Why Grooming Your Dog Is Important

Posted by on September 22, 2008 at 10:17 am

Grooming your dog is absolutely essential.

About 40 000 years ago, canines and our primitive ancestors suddenly found relevance in grouping together. Why? We had very similar needs. Both species relied on each other for protection, health, shelter and companionship. Little in that regard has changed much. In hygiene however, we’ve come along way and we brought man’s best friend along for the ride.

Ask any vet, they will tell you that basic grooming is fundamental for Fido’s general health. But have you ever asked why?

First and foremost, we are a particularly vain species. Our dogs are a reflection of how well we take care of our selves. If our animals are filthy unkempt and flea/tick ridden, it is a sure bet that our own environment is kept much the same way. For the most part most people have built up a kind of empathy towards our four legged friends and will, if grudgingly do what is necessary to alleviate suffering. Even if it means the dreaded flea/tick bath. Fortunately fleas are not attracted to people, but in large numbers they can and often will bite. While flea bites are more annoying than anything, a bite from a tick can result in Lyme disease in humans. Lyme disease can be debilitating and if not caught in time will cause permanent damage to the human body. That is why it is important to correct an infestation problem in its early stages.

Spotting Fleas/ticks can be made simple by brushing with a flea/tick comb. You can purchase one of these items at a pet supply store; although they can be pricey, they are a good investment. It is recommended that dogs should be brushed daily. But depending on the breed and or hair length an owner can get away with brushing every other day or in some cases once a week. Brushing more frequently will eliminate knots and make subsequent brushings’ easier. Not only is brushing beneficial in the fight of fleas/ticks, it can be a good bonding experience with your dog. Ending with a good massage, will help your animal feel like he/she is being rewarded for job well done.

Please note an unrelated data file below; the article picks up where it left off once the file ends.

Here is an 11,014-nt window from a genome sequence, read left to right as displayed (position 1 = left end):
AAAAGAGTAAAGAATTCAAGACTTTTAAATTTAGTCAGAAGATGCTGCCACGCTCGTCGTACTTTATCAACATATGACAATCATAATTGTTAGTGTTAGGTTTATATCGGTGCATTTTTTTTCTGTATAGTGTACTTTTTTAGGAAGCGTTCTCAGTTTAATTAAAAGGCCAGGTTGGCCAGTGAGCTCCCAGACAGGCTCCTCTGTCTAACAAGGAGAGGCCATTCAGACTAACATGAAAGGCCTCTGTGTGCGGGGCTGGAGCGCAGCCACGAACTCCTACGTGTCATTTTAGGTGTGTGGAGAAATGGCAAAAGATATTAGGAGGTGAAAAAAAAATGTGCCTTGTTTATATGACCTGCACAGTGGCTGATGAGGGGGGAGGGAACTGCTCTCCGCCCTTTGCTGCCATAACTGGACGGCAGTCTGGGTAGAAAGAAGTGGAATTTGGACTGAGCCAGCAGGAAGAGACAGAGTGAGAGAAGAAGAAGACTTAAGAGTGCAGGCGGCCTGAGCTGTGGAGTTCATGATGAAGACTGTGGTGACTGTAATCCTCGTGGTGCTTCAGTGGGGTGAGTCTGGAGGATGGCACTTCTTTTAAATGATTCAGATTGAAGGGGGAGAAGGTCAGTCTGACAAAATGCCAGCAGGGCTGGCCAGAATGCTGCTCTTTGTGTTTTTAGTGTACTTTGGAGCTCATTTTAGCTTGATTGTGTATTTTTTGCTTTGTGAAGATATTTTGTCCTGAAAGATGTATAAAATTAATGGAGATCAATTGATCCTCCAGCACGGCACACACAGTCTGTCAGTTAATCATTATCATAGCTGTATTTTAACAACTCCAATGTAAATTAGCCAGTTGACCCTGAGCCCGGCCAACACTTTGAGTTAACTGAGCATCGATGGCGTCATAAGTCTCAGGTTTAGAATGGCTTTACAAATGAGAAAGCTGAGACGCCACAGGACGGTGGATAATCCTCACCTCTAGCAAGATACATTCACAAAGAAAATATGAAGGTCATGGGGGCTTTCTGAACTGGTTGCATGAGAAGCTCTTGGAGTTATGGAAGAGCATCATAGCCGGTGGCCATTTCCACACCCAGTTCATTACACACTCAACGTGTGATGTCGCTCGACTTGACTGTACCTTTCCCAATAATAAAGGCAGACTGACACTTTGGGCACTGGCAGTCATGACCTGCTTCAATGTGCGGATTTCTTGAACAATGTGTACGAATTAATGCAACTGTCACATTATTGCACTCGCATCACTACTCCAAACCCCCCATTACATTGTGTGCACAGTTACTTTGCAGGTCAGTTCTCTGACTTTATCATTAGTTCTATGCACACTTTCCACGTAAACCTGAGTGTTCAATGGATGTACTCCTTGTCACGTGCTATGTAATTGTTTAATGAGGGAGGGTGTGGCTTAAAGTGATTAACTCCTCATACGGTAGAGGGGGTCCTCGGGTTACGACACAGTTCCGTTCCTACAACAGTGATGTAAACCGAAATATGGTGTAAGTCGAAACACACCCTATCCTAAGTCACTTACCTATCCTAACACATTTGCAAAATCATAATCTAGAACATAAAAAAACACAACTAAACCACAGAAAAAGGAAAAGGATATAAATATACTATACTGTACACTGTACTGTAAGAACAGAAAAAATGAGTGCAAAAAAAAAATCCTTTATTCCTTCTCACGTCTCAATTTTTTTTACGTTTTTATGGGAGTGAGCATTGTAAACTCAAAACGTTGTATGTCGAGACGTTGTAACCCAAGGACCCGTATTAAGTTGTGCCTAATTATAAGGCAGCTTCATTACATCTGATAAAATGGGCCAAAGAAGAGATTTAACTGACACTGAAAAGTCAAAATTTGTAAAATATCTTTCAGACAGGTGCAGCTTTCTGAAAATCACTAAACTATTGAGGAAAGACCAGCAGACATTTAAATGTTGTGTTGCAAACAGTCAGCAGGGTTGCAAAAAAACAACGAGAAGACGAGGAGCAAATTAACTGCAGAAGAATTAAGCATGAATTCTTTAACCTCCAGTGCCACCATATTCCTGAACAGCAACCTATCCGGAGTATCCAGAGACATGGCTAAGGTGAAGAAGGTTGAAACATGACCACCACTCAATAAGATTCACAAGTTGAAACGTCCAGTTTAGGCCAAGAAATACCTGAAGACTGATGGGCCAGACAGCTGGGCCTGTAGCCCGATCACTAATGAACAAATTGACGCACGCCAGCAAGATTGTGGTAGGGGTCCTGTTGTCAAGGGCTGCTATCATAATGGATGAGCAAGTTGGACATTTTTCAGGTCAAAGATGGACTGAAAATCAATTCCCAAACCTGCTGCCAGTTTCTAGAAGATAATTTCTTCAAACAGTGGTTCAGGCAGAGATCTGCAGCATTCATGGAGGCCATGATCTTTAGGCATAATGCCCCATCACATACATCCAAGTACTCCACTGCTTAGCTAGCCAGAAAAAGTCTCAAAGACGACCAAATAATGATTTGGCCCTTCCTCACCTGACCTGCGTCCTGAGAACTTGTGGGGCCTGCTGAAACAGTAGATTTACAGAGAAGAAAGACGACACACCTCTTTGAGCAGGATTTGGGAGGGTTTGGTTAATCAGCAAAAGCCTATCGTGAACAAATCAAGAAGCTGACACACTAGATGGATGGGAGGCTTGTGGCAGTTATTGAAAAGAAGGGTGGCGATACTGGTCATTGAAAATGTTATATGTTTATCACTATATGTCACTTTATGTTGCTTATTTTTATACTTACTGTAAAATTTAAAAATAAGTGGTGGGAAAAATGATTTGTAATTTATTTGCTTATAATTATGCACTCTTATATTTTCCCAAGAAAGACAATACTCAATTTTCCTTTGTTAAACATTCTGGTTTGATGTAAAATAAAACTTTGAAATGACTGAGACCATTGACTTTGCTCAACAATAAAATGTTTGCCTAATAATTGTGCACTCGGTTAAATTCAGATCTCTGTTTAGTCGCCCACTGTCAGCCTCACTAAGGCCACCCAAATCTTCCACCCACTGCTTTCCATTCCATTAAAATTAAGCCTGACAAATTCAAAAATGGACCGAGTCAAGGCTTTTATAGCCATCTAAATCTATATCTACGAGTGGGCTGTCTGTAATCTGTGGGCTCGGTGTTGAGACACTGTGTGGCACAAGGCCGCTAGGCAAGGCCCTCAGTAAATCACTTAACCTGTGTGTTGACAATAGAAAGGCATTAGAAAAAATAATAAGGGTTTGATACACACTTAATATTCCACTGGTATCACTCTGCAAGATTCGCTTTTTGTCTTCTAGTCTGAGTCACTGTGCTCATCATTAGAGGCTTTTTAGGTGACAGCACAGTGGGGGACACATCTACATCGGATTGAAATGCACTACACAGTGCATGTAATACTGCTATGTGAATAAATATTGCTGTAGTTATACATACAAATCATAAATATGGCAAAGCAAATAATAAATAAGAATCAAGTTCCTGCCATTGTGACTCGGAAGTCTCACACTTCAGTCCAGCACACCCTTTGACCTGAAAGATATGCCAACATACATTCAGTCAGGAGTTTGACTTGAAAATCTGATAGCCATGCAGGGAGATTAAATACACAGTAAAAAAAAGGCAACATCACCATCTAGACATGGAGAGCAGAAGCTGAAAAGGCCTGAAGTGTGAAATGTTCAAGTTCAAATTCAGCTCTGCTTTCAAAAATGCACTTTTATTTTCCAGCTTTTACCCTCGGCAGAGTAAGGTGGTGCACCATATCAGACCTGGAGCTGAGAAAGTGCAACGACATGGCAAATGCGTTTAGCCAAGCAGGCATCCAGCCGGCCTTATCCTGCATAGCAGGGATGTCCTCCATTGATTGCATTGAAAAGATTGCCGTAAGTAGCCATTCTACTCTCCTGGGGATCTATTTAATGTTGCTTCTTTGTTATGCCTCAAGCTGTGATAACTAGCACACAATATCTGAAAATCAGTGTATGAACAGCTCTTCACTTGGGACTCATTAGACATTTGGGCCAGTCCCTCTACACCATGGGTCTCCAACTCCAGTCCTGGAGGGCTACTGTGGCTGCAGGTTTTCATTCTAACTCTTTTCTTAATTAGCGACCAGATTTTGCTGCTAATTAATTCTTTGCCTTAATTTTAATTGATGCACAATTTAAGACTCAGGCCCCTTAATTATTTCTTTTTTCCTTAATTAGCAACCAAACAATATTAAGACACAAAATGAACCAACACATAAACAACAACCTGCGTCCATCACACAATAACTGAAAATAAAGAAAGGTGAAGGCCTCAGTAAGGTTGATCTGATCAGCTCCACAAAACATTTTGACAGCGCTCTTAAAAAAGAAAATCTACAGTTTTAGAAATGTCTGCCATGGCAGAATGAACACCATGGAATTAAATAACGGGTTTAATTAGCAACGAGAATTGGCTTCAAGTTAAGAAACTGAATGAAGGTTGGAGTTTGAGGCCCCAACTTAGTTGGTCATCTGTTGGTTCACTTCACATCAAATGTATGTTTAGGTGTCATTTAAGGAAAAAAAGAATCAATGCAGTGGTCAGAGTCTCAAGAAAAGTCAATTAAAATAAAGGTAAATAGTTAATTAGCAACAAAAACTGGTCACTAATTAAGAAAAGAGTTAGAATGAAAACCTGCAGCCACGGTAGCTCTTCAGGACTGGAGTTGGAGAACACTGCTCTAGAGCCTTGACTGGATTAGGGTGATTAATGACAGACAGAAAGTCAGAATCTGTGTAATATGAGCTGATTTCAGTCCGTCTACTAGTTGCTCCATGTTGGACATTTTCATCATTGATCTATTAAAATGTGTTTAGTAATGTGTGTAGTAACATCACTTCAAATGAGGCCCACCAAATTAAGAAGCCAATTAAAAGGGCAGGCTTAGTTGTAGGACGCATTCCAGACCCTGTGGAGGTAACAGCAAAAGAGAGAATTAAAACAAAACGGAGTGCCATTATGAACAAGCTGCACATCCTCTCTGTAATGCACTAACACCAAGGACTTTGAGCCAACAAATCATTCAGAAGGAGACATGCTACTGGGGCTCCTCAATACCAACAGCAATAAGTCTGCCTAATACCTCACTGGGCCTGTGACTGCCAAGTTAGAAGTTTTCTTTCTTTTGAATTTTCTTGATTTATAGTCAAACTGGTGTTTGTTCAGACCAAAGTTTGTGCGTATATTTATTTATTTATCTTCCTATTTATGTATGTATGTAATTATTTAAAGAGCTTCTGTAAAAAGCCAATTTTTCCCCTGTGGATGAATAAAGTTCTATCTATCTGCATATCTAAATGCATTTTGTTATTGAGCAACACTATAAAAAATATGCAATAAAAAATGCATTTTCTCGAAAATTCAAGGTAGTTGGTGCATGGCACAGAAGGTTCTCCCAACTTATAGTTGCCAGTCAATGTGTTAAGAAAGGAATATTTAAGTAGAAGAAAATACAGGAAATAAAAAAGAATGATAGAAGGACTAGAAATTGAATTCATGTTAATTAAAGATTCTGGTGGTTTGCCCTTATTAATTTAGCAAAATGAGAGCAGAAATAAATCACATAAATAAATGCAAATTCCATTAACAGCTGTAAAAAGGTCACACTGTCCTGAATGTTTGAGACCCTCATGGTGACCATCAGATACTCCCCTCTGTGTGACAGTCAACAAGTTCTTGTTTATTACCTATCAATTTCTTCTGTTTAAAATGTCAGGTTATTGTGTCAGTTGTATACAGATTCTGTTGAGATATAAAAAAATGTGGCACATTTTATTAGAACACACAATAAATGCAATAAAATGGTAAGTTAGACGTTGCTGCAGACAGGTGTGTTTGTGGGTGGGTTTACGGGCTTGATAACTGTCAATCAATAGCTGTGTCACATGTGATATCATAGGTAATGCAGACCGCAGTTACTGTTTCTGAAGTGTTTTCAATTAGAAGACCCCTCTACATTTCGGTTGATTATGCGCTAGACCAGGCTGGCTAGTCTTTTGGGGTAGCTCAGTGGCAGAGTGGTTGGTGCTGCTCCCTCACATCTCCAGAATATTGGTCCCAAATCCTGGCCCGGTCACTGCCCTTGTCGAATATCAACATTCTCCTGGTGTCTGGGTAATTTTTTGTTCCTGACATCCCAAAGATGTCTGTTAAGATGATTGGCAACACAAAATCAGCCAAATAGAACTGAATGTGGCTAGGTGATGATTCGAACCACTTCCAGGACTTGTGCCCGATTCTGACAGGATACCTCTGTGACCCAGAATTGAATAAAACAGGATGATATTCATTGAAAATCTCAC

It is also a good Idea to invest in some kind of bug protection; whether it be a flea collar, powder and or monthly flea/tick drops. Even if your pet does not have a problem, do it any way. Prevention is so much simpler then facing a crisis. Do not be afraid to buy a perimeter spray. Anywhere your dog goes is a potential place for fleas/ticks to congregate. Before using any kind of chemical, be sure to read the instructions completely. A healthy dog usually has a heart beat, improper use of chemicals can result in illness or death.

Bathing your pet on a weekly basis is also highly recommended. There are a large variety of different shampoos and flea soaps available to consumers. As with any pest deterrents, I strongly advise anyone to use discretion when using these products. If you have fleas but no flea soap, no problem; vinegar and water can be used as a substitute. You must first soak your pet with water. Next, mix a large bowl of water and vinegar. (1 part vinegar, 3 parts water) Now, apply your mixture liberally onto your pet, starting with the head. Do not use directly in or around the eyes or nose. Wait approximately 10 minutes and rinse.

Bath time is also excellent for giving Fe Fe a close inspection. Look for cuts and sores that may need some extra care. Note the length of your pets nails, they may be due for trimming; use dog clippers with care. Be aware of how far down you cut, you may in fact, cut into flesh and cause injury. Be sure to check inside your animal’s ears, the interior should be pink and clear. However if there is a black waxy build up, your dog most likely has ear mites. In this case your best alternative is to contact your vet for medication.

While grooming may not be particularly fun it is a necessary evil. Not only will it help increase the animals longevity, but there are some great social aspects. Interaction between pet and owner can be real a positive experience and will help reaffirm your relationship with your four legged friend. Remember, a pet free of pests is a happy pet.

by Indy Anna



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